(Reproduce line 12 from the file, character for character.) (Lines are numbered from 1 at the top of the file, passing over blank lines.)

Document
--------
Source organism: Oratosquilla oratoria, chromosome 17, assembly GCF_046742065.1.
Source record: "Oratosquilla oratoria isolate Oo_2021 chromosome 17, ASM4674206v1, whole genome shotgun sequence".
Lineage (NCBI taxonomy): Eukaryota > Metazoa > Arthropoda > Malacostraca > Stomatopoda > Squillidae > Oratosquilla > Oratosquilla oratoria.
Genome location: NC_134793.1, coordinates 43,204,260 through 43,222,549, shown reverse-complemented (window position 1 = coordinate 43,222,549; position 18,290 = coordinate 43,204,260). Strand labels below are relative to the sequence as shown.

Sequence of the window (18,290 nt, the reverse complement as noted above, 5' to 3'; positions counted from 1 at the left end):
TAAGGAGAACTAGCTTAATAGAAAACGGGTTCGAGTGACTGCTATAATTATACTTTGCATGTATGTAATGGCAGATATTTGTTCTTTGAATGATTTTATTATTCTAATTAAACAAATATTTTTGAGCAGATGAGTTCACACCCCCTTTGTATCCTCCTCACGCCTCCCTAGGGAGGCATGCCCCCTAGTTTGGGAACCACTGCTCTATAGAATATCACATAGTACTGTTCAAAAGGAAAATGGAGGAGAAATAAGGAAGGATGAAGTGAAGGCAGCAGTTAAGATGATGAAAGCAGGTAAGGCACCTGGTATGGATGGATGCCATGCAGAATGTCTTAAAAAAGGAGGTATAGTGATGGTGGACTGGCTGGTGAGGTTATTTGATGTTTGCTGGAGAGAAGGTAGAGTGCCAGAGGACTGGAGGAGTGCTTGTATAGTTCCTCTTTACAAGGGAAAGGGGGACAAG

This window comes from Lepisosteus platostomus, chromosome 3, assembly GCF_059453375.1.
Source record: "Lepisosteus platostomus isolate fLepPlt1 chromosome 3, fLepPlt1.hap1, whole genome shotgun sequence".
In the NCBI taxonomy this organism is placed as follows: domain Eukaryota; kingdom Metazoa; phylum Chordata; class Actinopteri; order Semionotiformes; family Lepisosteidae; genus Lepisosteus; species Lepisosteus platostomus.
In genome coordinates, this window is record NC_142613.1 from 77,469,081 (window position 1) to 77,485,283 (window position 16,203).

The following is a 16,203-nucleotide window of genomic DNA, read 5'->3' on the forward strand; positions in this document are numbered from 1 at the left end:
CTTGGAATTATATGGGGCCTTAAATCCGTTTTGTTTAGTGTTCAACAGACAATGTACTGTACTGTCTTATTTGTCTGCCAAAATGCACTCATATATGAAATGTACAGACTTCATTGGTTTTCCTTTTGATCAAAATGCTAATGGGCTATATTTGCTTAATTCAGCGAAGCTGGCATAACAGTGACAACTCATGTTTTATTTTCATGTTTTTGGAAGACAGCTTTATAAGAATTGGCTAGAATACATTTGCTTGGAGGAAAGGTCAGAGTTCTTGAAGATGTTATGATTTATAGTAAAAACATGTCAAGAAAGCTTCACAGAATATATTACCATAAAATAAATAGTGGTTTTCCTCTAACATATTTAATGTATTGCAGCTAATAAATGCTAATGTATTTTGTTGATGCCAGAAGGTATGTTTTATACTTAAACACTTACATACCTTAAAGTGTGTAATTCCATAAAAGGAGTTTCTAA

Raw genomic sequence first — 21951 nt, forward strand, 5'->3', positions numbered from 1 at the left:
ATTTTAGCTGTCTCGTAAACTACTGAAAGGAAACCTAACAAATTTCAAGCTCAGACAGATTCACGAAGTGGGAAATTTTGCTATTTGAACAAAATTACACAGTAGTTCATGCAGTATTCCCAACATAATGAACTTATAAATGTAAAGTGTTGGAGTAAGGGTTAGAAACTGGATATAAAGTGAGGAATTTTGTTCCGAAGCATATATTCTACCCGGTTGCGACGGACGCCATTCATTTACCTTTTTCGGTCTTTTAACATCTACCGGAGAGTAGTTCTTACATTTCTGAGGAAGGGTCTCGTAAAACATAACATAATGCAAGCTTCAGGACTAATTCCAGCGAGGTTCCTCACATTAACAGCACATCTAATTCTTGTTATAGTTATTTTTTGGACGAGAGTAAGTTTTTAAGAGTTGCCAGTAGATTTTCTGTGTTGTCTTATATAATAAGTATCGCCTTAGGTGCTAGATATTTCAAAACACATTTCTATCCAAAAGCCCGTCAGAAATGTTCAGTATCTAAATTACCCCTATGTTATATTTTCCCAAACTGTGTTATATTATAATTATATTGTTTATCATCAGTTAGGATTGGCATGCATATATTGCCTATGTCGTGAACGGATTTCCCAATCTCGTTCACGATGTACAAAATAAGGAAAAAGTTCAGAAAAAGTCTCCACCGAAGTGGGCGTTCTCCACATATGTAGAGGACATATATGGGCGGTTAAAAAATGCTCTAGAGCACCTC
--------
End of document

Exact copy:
CTTGGAATTATATGGGGCCTTAAATCCGTTTTGTTTAGTGTTCAACAGACAATGTACTGTACTGTCTTATTTGTCTGCCAAAATGCACTCATATATGAAATGTACAGACTTCATTGGTTTTCCTTTTGATCAAAATGCTAATGGGCTATATTTGCTTAATTCAGCGAAGCTGGCATAACAGTGACAACTCATGTTTTATTTTCATGTTTTTGGAAGACAGCTTTATAAGAATTGGCTAGAATACATTTGCTTGGAGGAAAGGTCAGAGTTCTTGAAGATGTTATGATTTATAGTAAAAACATGTCAAGAAAGCTTCACAGAATATATTACCATAAAATAAATAGTGGTTTTCCTCTAACATATTTAATGTATTGCAGCTAATAAATGCTAATGTATTTTGTTGATGCCAGAAGGTATGTTTTATACTTAAACACTTACATACCTTAAAGTGTGTAATTCCATAAAAGGAGTTTCTAA